OPERATIONAL RISK– this is any risk that is neither credit risk nor market…
OPERATIONAL RISK– this is any risk that is neither credit risk nor market risk. pt2
Business continuity management - the ability to anticipate and plan
for potential operational crises reduces the harm of unexpected losses.
Basel's guidence on continuity:
banks should have in place contingency and business continuity plans to ensure their ability to operate on an ongoing basis and limit losses in the event of severe business disruption.
the bank should look through each of its processes and identify which are critical and also those that rely on third-party vendors or third parties. What this means is that for every third party used there should, if possible, be an alternative supplier.
Banks should periodically review their disaster recovery and business continuity plans so they are consistent with the bank’s current operations and business strategies. Moreover, these plans should be tested periodically to ensure that the bank would be able to execute the plans in the unlikely event of a severe business disruption’.
Potential events that typically lend themselves to continuity planning are:
Natural disasters (floods, earthquakes, tsunamis, hurricanes ....)
Civil unrest, terrorist actions, police intervention
Adverse weather (snow, storms, ice, flooding, stifling temperatures ....)
A contingency plan needs to be drawn up, maintained,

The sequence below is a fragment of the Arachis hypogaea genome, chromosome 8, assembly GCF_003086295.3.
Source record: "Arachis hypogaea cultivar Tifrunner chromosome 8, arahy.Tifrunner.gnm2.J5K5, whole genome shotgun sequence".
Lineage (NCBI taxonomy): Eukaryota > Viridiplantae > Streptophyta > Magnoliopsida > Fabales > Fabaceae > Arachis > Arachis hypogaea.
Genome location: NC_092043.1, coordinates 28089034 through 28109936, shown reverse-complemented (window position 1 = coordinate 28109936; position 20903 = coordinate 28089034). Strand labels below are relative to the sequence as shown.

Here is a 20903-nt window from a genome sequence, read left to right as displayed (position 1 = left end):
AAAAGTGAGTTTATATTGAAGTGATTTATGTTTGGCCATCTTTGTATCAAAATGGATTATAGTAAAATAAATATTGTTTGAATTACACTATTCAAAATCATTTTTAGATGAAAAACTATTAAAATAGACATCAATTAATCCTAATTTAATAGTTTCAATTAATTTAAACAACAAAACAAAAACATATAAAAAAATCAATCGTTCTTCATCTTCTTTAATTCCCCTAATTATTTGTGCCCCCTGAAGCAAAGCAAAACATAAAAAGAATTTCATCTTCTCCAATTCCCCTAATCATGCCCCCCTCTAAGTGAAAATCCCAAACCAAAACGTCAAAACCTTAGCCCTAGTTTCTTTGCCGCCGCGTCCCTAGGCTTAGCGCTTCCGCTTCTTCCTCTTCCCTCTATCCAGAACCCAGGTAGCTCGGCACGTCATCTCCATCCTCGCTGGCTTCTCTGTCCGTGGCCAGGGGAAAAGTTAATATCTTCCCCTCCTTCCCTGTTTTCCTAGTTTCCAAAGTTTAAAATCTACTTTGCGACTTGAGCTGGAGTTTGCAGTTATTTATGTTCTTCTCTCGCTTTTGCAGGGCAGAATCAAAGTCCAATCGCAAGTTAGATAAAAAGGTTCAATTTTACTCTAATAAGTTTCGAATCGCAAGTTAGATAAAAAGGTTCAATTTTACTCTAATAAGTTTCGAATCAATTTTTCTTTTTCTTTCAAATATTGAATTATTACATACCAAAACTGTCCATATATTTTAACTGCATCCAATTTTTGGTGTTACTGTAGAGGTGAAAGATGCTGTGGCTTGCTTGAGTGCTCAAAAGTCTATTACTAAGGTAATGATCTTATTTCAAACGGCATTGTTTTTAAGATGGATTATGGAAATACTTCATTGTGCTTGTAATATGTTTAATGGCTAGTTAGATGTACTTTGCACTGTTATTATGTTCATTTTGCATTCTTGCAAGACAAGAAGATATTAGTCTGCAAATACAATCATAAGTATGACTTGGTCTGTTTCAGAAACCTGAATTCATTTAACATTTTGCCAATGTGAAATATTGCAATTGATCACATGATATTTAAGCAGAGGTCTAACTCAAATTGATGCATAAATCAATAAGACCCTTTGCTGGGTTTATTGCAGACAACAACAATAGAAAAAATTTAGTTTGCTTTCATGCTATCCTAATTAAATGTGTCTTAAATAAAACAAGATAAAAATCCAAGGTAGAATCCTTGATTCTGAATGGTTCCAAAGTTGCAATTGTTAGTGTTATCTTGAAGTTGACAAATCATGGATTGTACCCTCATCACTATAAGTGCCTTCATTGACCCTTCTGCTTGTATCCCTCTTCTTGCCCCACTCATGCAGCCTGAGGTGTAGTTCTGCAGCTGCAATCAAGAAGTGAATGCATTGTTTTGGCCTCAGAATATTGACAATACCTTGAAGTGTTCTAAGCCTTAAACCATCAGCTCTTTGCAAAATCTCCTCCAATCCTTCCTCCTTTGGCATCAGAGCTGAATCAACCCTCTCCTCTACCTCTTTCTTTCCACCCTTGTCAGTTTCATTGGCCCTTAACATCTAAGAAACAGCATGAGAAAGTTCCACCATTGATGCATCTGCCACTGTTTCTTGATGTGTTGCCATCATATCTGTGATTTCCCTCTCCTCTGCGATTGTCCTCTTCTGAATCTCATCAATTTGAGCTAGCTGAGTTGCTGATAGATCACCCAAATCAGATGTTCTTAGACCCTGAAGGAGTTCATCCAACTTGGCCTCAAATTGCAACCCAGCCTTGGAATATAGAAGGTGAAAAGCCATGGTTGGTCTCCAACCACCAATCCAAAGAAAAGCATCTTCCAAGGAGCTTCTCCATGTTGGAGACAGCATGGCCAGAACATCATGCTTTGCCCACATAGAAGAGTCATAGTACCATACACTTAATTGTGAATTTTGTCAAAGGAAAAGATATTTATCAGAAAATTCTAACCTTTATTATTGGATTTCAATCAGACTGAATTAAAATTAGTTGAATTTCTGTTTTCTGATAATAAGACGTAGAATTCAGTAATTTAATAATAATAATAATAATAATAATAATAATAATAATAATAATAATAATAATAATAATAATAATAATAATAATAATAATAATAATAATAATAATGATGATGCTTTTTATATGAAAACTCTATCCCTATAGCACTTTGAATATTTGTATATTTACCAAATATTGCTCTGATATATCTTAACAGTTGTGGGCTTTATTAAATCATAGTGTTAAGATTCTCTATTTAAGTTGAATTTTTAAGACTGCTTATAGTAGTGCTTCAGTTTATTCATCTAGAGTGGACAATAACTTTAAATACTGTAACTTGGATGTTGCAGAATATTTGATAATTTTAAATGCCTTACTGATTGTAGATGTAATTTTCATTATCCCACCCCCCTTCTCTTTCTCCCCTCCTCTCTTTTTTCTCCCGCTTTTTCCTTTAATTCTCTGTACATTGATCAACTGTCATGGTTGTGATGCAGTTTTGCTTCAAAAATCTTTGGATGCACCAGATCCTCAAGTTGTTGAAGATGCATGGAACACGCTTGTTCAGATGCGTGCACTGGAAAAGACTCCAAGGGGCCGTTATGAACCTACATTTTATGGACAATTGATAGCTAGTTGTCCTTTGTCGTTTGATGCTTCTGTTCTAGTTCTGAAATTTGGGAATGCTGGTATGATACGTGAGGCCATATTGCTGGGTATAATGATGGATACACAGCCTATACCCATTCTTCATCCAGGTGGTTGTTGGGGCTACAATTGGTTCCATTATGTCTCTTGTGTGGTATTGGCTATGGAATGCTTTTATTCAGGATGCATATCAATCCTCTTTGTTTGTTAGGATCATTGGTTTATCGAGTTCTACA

tested and checked regularly.
Business continuity policy
Technology & Systems Disasters
(1) One or more of the applications that the firm uses to process its business is lost, as a result of either a software or hardware failure. The failure is in one of the firm’s own systems, and it is the only firm affected.
(2) An external application, upon which the firm is dependent (such as one provided by an exchange or clearing house system or an information provider’s system), is lost, as a result of either a software or hardware failure. Other user firms with which the firm trades are also dependent on this application.
(3) The firm is the victim of an event such as fire, flood, criminal or terrorist-related activity, and has lost access to one of its key buildings. Other neighbouring businesses may also be affected.
Risk assessment of range of possible disasters, including natural, technical and human threats.
(1) Planning considers wide area destruction involving significant loss of staff.
(2) Local authority and emergency services plans are taken into account by the firm.
(3) Procedures that are agreed with the firm’s insurers are included in the plans.
is the process of regaining access to the systems, data, hardware and software necessary to resume critical business operations after a natural or human-induced disaster.
A disaster recovery plan (DRP)
should also include plans for coping with the unexpected or sudden loss of key personnel. DRP is part of the larger process of business continuity planning.
Objectives of DRP
Providing a sense of security
Minimising the risk of delays
Guaranteeing the reliability of standby systems
Providing a standard for testing the plan
Minimising decision making during a disaster